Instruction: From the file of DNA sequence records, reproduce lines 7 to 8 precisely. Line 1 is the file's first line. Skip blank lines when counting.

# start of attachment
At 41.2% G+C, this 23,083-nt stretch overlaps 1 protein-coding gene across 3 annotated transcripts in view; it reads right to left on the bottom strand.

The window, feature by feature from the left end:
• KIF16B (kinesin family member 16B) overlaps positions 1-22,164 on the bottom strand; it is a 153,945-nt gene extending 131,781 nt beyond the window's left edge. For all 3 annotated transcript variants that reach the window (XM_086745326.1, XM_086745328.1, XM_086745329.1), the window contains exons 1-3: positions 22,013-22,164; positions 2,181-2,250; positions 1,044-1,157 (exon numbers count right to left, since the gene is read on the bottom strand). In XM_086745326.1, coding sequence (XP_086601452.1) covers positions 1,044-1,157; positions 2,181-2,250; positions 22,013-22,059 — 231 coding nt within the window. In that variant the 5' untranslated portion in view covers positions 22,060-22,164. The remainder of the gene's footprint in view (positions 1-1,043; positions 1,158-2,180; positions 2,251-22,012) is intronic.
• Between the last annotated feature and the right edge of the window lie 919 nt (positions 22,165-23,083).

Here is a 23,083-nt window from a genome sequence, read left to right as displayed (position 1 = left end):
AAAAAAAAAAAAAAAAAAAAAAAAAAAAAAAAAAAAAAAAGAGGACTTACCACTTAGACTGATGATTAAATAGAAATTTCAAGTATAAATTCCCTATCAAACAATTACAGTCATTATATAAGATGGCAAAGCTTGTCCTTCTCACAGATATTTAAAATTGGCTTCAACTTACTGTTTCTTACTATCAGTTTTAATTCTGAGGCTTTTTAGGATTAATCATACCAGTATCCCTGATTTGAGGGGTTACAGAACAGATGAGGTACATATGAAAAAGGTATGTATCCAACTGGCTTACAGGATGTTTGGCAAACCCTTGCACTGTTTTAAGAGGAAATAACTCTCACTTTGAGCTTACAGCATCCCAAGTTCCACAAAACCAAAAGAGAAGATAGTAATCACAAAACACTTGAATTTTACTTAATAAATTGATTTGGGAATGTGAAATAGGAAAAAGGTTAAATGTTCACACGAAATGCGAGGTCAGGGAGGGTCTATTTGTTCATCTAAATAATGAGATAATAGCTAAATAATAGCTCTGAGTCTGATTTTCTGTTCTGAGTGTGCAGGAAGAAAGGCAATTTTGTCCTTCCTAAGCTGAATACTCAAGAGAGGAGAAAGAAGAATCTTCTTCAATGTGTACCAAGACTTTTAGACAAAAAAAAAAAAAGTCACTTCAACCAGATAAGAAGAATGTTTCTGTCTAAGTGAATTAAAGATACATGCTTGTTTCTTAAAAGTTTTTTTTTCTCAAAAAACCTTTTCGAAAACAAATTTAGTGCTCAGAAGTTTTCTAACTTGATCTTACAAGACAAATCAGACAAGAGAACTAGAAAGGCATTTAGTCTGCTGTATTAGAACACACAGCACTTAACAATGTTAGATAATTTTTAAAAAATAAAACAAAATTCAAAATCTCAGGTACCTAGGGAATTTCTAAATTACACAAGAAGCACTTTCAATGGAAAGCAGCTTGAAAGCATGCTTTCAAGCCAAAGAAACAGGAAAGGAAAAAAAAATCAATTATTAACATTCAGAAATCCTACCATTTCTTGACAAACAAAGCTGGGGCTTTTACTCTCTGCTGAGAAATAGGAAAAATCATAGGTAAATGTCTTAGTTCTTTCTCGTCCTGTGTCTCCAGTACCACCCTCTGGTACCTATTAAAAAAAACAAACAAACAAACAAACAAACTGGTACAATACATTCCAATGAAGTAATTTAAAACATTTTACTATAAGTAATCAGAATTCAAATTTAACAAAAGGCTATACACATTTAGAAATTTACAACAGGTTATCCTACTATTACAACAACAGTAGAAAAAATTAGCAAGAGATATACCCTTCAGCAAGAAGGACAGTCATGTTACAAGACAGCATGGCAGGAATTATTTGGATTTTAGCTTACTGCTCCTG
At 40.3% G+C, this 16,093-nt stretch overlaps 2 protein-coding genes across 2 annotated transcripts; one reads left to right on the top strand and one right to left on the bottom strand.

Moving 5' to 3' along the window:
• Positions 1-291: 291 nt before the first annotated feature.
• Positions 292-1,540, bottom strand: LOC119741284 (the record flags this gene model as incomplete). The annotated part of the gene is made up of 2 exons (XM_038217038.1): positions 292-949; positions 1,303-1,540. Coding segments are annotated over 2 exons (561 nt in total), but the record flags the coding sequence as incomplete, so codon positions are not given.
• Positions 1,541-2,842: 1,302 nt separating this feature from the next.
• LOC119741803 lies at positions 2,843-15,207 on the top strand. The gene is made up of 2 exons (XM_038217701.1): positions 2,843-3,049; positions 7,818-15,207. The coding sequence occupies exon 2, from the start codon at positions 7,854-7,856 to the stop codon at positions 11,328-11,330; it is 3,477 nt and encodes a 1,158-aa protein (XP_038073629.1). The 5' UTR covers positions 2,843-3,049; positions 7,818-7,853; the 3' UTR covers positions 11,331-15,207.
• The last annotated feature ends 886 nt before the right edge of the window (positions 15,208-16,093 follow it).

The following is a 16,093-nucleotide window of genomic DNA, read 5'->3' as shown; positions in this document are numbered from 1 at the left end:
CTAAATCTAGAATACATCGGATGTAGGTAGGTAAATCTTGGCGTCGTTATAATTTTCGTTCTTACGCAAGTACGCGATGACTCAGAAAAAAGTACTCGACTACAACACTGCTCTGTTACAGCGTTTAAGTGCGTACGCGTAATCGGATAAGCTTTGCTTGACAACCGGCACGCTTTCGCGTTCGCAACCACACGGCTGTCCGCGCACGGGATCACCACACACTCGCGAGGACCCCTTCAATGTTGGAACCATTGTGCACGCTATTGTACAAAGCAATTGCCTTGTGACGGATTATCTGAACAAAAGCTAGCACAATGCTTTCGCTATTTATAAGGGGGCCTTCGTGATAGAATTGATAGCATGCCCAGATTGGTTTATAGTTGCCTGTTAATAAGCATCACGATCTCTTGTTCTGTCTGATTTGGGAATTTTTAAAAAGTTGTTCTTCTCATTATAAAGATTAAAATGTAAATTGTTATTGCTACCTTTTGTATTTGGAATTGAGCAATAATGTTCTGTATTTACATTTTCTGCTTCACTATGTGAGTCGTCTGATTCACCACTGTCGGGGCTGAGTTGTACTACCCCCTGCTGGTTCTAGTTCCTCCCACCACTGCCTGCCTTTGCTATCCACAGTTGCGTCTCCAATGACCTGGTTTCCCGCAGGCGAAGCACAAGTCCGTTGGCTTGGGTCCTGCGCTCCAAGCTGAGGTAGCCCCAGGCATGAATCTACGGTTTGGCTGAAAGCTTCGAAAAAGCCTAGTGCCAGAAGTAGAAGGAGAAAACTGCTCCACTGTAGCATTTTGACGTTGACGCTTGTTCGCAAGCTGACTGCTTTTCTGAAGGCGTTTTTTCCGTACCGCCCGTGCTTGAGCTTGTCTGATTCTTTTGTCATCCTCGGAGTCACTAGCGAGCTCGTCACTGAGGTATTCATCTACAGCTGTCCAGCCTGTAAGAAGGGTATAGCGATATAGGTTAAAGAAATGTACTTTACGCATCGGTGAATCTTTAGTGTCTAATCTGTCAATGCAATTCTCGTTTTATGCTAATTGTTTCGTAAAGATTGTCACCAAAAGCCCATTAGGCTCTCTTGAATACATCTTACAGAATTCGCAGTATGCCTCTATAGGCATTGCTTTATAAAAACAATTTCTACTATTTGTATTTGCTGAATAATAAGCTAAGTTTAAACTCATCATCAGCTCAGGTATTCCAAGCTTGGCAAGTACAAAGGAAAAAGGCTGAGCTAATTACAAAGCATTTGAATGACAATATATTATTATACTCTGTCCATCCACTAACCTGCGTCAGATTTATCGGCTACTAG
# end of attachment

At 40.3% G+C, this 16,093-nt stretch overlaps 2 protein-coding genes across 2 annotated transcripts; one reads left to right on the top strand and one right to left on the bottom strand.

Moving 5' to 3' along the window: